|About Us News Resources Login Become a member Help Search
It was the same, in many ways.
Utter loneliness. Utter despair. Drowning in frigid waters.
He sank under dark, churning waters that had never been touched by life, that had never known the song of Ulmo or danced with the air of ManwŽ. He sank, and then he fought to the surface, then sank again, and wondered why he should bother. He knew what awaited him. Knew that as soon as he crawled ashore, Halbarad would be there, chains in hand. He knew that everyone he knew and loved would condemn him for his failure and chain him and leave him in the merciless hands of Sauron.
Far better to simply let himself drown. Had that not after all been what he wanted as he sat along the Bruinen?
He went limp, feeling the weight of the water push him ever downward. There could be no hope of rescue this time. He was too deep in the realm of shadow, too far into that nether region where evil sundered the gift of death from mortal life and trapped its victims for all eternity.
But in the end he discovered it simply was not in him to give up. It was wrong. It went against every pulse that still coursed through his veins. It might be hopeless, but he had to keep on. He would never surrender his will to the enemy. Never.
And so he kicked, feebly, then with more strength and his head broke the surface and he gasped and choked but he could breathe.
And if he could breathe, he could fight.
He looked around him and almost wished he had not. Gone was the endless black sea of the last time he was lost. Instead, he found himself in a river twisting through a corruption of all that he knew of Arda. Trees, misshapen and horrid, crowded the banks of the river. Their branches stretched down into the water, reaching for him as he floated past, as he fruitlessly looked for a break along the bank where he could crawl out. He dove under and felt their branches snag on his clothing and he twisted and fought them off and kicked harder as he pulled with his arms, and somehow stayed just ahead of their grasping clutches.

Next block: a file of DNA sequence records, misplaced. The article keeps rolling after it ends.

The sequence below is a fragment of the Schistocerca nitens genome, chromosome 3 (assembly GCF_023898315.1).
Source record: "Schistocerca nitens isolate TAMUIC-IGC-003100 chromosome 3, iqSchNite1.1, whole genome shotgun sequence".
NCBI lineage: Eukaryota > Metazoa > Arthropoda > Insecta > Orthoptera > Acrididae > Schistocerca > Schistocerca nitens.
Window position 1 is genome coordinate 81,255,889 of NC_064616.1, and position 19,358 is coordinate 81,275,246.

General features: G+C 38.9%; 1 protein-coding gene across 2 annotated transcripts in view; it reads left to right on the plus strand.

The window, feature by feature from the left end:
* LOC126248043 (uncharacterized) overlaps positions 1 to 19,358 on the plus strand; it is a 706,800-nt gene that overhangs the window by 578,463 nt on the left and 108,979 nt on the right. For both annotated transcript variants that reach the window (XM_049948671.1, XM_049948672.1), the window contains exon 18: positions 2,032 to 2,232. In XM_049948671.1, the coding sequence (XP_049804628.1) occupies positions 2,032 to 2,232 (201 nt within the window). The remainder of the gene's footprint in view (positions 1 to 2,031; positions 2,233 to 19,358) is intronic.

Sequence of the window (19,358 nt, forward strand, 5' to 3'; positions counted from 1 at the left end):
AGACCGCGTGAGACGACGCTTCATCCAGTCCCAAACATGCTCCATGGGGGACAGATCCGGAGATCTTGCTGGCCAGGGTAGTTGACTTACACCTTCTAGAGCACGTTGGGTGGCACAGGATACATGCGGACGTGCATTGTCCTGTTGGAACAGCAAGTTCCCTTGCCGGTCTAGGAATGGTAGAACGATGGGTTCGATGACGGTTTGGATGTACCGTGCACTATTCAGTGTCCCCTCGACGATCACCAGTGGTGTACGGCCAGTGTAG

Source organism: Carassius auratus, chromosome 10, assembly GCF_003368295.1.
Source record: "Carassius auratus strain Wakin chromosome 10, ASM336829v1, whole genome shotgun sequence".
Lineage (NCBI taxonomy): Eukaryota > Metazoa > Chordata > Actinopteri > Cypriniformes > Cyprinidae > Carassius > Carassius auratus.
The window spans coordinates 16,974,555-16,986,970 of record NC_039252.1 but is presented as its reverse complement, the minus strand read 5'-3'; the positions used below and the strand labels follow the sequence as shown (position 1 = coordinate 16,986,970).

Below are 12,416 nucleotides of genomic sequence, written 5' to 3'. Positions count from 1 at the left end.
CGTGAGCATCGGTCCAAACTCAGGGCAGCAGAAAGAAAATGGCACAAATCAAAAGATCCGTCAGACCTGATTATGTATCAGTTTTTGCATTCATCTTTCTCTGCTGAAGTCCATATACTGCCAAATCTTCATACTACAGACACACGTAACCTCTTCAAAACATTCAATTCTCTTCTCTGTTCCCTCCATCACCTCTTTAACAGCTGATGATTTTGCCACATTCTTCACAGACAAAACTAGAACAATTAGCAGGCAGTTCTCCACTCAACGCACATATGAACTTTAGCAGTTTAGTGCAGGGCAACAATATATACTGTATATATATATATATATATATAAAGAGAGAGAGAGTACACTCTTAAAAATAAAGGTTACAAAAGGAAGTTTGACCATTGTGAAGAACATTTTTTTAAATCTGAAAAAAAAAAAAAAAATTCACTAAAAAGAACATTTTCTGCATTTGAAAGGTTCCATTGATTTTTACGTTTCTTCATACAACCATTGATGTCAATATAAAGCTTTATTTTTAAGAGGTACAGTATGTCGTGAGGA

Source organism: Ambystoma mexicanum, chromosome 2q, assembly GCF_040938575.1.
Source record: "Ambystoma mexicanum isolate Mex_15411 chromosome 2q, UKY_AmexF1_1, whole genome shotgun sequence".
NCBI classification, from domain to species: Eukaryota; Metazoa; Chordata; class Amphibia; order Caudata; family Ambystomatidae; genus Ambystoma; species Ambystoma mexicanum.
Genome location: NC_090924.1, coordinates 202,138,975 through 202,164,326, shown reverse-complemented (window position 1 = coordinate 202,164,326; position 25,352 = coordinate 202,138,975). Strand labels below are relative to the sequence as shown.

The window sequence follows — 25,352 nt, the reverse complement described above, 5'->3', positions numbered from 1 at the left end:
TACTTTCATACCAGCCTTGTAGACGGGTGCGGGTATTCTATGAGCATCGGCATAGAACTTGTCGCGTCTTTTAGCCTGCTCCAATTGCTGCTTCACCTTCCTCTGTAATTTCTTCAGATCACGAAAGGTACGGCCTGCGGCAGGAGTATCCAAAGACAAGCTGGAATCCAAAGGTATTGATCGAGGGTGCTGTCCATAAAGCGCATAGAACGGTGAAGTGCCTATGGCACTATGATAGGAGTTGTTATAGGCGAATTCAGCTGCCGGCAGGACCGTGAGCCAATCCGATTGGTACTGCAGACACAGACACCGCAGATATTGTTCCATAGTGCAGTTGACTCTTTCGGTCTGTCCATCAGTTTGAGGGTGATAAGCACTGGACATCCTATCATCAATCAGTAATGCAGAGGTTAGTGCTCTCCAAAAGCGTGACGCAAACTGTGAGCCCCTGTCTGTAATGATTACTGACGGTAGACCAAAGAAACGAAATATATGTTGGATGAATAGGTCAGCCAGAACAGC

Finally the river turned a bend and the forest fell behind him. He was tossed about against rocks and pulled under in eddies and whirlpools and the battering seemed to go on endlessly but eventually he was able to lunge for a low bank and pull himself out of the water. He knelt, dripping and exhausted, and looked around him. It seemed he was in a valley, a sere place filled with rock and dead grasses and pockmarked with vents in the ground that spewed out sulphurous fumes. Black stone walls rose sheer and forbidding all around the valleyís perimeter, save for this one spot where the river cut through them. He pulled himself to his feet and stood swaying, wondering if he should continue into the valley or simply collapse here by the river and accept whatever fate awaited.
He looked to the far horizon. Blackness there ate at what little light the sky held, and a red glow suffused the land below, reflecting dully on the roiling underbelly of clouds that seethed as though they were furious with the sky and the ground and all things between. It was there, he knew, that Sauron dwelt, and it was there that he would be dragged, chained and helpless.
Panic started to rise in him but he fought it back. He looked around the valley again, trying to find a hiding place, but there was none. There were only a few scattered trees, stunted and bare. Even if he had the strength, there was nowhere to go. He staggered toward one of the shriveled trees and slumped to his knees beneath it, wondering if, like its cousins in that foul wood behind him, it would snatch him up and crush him in its branches. He eyed it warily, but it remained motionless.